For those listening to Radio National’s Breakfast program early this morning, Bob Brown made an extraordinary claim.
Breakfast was previewing a Background Briefing story on an issue dear to Crikey’s heart, lobbying. The ABC spoke to Crikey last month in researching the story.
Brown claimed that, during 2000, he was offered $1m worth of advertising for the Greens by a media company if they voted in favour of “loosening the media laws”.
Brown’s memory might be playing tricks on him as the only major broadcasting reforms in 2000 were the passage of the Howard Government’s digital television laws – which were anything but “loosening”. In fact, Alston’s laws imposed an anti-competitive straitjacket on the television industry, to the benefit of the free-to-air networks (as usual), that remains to this day.
Perhaps Brown is thinking of 2002, when Richard Alston tried unsuccessfully to get his media ownership reforms through.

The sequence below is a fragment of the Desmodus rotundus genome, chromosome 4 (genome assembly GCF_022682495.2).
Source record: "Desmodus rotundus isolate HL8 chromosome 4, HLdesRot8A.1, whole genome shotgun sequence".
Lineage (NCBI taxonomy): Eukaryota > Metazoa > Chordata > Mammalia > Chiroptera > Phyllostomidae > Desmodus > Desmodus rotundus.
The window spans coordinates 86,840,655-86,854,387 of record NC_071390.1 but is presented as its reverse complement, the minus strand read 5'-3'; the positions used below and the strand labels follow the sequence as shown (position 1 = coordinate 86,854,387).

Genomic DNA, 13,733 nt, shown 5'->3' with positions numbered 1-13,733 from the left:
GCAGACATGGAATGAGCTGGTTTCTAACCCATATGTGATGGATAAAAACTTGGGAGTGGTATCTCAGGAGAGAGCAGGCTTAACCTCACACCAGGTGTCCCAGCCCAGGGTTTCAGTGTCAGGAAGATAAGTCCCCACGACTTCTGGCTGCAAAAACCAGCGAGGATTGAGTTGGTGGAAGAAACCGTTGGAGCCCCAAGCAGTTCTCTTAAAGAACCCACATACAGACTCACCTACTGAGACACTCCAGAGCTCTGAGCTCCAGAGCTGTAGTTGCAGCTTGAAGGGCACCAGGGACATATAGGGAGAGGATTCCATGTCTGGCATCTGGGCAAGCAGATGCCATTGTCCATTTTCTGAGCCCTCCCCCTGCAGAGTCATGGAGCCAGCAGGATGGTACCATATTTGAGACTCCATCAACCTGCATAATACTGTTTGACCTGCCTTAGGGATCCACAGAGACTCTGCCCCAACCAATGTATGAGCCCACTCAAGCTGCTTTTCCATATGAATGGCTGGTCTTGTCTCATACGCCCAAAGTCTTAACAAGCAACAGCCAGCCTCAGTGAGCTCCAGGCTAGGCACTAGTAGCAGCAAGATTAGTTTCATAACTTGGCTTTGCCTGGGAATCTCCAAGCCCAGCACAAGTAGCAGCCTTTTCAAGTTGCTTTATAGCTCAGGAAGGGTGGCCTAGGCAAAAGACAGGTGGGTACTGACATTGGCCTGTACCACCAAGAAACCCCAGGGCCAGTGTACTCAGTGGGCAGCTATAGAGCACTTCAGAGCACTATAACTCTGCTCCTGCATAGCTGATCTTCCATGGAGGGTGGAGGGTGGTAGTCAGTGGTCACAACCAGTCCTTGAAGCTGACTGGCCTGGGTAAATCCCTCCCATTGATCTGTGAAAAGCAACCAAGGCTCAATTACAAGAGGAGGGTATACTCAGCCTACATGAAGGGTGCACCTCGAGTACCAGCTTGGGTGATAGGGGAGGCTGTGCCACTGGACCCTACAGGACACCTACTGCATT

Either way, this is one of the most serious political bribery allegations made in recent years and the identity of the media company should be revealed. Even if the offer was simply of free publicity or positive coverage for the Greens, it raises the possibility of a media company willing to skew its content for commercial purposes. It also makes you wonder at their judgement, given Brown and the Greens were always going to be the last people to vote in favour of the Howard Government’s approach to media regulation.
Crikey contacted Brown’s office shortly before deadline. Brown was on an aircraft. We’ll explore this further next week.